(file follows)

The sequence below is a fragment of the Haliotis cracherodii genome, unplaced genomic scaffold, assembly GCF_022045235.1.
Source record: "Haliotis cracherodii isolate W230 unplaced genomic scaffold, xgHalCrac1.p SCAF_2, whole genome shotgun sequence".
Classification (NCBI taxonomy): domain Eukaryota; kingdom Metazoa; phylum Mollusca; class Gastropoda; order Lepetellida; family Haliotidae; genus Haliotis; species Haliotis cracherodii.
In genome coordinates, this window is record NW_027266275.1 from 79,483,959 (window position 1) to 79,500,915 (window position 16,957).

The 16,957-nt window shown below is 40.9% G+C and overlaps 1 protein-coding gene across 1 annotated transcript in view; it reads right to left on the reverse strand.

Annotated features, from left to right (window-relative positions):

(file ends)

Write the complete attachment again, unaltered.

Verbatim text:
The sequence below is a fragment of the Haliotis cracherodii genome, unplaced genomic scaffold, assembly GCF_022045235.1.
Source record: "Haliotis cracherodii isolate W230 unplaced genomic scaffold, xgHalCrac1.p SCAF_2, whole genome shotgun sequence".
Classification (NCBI taxonomy): domain Eukaryota; kingdom Metazoa; phylum Mollusca; class Gastropoda; order Lepetellida; family Haliotidae; genus Haliotis; species Haliotis cracherodii.
In genome coordinates, this window is record NW_027266275.1 from 79,483,959 (window position 1) to 79,500,915 (window position 16,957).

The 16,957-nt window shown below is 40.9% G+C and overlaps 1 protein-coding gene across 1 annotated transcript in view; it reads right to left on the reverse strand.

Annotated features, from left to right (window-relative positions):